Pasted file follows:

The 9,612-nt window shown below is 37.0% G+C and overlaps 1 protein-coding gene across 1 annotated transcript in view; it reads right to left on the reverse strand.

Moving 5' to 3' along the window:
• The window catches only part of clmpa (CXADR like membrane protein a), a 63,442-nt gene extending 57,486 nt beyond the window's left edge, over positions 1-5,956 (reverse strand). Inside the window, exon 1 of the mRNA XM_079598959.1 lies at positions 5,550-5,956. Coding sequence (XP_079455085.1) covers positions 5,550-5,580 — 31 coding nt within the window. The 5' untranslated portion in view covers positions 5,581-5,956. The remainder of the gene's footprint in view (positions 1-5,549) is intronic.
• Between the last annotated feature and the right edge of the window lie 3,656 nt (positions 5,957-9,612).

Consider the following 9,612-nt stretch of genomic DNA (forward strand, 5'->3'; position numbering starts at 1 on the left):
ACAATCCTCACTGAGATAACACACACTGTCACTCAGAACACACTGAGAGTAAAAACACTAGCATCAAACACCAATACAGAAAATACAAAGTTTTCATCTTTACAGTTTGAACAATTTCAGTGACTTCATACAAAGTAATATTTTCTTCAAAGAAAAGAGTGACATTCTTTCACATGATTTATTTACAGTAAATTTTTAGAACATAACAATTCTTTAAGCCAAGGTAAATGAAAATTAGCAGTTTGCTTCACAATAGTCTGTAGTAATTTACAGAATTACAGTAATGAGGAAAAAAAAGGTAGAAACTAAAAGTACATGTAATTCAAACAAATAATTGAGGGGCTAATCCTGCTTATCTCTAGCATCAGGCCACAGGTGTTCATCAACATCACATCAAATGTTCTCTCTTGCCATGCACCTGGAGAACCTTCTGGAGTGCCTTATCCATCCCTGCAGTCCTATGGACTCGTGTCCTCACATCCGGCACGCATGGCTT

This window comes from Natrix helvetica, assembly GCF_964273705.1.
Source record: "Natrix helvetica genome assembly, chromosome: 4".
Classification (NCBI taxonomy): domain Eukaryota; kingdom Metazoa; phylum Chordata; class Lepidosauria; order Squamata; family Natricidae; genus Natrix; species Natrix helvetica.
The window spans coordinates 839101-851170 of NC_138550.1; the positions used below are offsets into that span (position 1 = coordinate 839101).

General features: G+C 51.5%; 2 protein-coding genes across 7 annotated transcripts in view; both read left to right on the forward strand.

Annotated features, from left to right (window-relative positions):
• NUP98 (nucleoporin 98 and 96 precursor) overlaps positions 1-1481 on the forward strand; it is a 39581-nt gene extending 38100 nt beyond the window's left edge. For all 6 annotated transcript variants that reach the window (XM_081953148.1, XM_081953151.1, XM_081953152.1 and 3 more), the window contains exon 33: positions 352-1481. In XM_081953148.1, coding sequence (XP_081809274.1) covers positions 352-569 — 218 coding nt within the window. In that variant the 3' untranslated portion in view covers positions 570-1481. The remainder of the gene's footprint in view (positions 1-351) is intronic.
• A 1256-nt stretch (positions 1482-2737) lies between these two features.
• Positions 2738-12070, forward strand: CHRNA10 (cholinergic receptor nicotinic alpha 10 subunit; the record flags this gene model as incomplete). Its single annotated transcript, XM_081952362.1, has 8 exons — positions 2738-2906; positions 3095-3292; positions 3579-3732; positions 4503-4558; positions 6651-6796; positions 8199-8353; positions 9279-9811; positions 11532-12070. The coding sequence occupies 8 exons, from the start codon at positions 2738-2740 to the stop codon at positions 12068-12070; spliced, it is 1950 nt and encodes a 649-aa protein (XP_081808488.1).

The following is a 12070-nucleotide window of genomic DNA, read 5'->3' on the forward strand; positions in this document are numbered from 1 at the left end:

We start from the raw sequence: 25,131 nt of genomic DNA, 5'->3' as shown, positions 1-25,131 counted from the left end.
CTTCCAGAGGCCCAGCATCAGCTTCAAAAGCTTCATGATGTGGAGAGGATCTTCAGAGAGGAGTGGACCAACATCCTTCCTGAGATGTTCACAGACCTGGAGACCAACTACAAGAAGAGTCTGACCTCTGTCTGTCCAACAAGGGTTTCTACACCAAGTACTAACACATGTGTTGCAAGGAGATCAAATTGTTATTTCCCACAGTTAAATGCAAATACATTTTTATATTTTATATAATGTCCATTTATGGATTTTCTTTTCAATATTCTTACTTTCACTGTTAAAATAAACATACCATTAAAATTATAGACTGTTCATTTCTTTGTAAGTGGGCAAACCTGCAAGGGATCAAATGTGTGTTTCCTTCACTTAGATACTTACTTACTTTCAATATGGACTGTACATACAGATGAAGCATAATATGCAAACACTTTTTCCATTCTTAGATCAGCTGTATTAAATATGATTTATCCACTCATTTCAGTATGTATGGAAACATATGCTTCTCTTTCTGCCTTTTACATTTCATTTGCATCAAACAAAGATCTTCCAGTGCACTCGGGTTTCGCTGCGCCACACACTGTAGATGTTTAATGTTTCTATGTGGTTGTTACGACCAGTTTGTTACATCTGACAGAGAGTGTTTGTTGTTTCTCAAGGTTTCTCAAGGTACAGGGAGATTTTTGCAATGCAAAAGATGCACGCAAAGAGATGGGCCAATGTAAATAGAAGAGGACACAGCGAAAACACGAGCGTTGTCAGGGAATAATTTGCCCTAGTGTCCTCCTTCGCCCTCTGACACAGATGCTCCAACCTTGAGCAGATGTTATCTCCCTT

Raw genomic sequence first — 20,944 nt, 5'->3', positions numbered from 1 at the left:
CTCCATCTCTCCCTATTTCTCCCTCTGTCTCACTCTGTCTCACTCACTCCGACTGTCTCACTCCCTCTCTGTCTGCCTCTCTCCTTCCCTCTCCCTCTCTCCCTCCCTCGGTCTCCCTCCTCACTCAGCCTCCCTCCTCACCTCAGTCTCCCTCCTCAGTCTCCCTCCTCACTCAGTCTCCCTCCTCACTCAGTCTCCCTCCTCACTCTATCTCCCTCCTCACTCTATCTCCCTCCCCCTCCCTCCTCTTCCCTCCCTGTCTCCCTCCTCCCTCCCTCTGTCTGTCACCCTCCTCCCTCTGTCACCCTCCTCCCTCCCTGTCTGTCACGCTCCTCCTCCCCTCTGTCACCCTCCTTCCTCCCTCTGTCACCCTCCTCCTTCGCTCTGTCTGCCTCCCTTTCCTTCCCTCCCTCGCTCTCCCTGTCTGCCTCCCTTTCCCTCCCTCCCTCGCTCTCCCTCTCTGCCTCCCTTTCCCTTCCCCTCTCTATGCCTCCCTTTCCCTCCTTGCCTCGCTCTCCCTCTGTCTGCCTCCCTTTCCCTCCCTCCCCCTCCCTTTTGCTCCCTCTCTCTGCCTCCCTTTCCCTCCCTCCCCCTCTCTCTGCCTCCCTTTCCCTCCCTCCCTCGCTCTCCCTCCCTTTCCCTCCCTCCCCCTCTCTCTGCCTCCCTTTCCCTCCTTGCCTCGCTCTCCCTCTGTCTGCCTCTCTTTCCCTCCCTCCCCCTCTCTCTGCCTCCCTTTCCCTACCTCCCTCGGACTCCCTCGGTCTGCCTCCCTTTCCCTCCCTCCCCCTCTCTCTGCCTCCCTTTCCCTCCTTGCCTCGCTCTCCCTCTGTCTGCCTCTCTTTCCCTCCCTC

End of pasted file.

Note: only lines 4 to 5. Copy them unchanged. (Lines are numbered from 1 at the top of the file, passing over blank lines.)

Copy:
• Between the last annotated feature and the right edge of the window lie 3,656 nt (positions 5,957-9,612).

Consider the following 9,612-nt stretch of genomic DNA (forward strand, 5'->3'; position numbering starts at 1 on the left):